Microsoft Office 2003 was released over 16 years ago and stopped receiving updates five years ago. It also doesn’t natively support opening newer formats like DOCX, XLSX and PPTX. There are workarounds and converters, but they don’t guarantee 100% compatibility.
Microsoft Office 2007 was released over 12 years ago and stopped receiving updates 2 years ago. It can open newer file formats and we still see it regularly on customers computers.
Microsoft Office 2010 was released 9 years ago. It is still receiving updates in 2019, but Microsoft is stopping these in about one year from now. If you are still using 2010 or even older versions, it’s time to consider the upgrade path.
Most people like Microsoft Office because that’s what they are familiar with. The good news, if you don’t need all the advanced features of Microsoft Office, you have several free alternatives.
The easiest option is Microsoft Office Online. It’s completely free, runs in the cloud and all you need is a web browser and free Microsoft account. Instead of residing on your computer, files are saved to Microsoft OneDrive, the company’s cloud-based storage service. The only catch is that Office Online isn’t as feature-packed as the desktop edition. You’ll find all the basic editing commands but not much more. If that satisfies your needs, however, it’s an option worth trying.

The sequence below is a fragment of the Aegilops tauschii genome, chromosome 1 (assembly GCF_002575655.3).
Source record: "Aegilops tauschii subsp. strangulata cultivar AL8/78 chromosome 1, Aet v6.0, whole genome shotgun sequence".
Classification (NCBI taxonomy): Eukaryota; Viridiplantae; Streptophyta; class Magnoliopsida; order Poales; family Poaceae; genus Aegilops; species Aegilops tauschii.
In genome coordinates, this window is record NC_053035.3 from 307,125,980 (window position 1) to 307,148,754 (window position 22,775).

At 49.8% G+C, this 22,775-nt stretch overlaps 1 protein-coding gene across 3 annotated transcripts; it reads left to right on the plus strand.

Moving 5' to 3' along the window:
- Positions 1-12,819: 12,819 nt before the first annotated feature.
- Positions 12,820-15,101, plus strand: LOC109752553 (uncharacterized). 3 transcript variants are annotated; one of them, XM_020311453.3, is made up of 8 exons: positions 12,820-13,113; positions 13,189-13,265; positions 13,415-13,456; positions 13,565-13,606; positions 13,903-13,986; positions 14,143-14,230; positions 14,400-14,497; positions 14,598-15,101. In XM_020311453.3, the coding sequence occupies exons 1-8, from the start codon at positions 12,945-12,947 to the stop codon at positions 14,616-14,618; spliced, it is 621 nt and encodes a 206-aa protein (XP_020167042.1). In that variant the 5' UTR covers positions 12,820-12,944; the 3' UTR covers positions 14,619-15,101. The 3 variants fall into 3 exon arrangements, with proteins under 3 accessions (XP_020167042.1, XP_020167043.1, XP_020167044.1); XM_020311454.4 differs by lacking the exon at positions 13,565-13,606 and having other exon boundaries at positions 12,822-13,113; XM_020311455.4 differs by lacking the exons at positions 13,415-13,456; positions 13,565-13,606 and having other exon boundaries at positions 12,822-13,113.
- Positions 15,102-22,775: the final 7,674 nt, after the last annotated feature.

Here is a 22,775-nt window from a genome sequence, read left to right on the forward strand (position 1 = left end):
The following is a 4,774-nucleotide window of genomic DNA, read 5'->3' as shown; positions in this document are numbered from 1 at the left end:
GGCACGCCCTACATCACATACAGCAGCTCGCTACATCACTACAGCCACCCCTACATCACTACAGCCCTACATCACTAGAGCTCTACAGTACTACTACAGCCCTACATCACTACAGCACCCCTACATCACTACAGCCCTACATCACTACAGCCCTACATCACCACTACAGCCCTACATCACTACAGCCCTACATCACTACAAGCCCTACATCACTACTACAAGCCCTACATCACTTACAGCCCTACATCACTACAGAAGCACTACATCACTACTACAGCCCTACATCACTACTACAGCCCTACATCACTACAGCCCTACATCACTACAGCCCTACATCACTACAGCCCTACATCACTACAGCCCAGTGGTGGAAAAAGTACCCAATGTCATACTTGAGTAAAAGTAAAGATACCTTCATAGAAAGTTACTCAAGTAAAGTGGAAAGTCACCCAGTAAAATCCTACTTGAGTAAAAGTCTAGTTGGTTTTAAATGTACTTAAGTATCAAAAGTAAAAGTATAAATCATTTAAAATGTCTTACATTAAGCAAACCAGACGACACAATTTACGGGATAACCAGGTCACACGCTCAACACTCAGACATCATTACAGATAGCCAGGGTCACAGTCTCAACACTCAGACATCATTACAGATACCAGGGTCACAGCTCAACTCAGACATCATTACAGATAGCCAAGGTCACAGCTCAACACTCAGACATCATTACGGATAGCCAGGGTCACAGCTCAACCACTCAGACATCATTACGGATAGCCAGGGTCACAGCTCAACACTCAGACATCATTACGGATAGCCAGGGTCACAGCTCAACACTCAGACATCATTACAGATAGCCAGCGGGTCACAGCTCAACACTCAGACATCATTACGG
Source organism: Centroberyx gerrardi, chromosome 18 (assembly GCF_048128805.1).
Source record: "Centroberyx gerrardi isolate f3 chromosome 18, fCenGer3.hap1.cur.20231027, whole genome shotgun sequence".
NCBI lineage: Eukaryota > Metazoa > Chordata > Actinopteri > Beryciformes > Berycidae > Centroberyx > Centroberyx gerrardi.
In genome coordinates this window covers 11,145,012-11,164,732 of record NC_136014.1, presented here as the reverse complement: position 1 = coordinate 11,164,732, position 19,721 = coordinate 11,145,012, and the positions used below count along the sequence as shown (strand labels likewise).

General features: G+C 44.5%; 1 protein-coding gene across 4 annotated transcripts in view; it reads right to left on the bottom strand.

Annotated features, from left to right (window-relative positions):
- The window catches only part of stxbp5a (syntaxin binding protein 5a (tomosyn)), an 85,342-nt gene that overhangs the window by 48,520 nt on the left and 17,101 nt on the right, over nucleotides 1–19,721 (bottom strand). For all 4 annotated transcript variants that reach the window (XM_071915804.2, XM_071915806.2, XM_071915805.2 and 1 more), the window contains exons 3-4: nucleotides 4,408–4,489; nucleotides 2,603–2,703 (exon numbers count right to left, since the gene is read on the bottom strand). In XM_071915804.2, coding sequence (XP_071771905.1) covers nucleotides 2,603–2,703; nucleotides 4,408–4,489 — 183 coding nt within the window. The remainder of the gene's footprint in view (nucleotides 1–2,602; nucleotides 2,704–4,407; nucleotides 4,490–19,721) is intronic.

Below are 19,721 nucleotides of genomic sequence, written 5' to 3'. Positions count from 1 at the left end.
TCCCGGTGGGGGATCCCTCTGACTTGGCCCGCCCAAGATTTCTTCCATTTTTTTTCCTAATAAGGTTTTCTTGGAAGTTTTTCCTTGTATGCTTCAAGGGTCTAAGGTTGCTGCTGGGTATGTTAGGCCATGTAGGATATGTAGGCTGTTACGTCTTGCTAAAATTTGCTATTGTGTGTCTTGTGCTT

To get started, you’ll need to make a free Microsoft account. It usually comes with an email address (and it’s better than typical free email addresses that you can get from your provider!), or you can use your existing email address. Then you navigate to Office Online and you have access to Word, Excel, PowerPoint, and OneNote. No need to save files, they are saved automatically!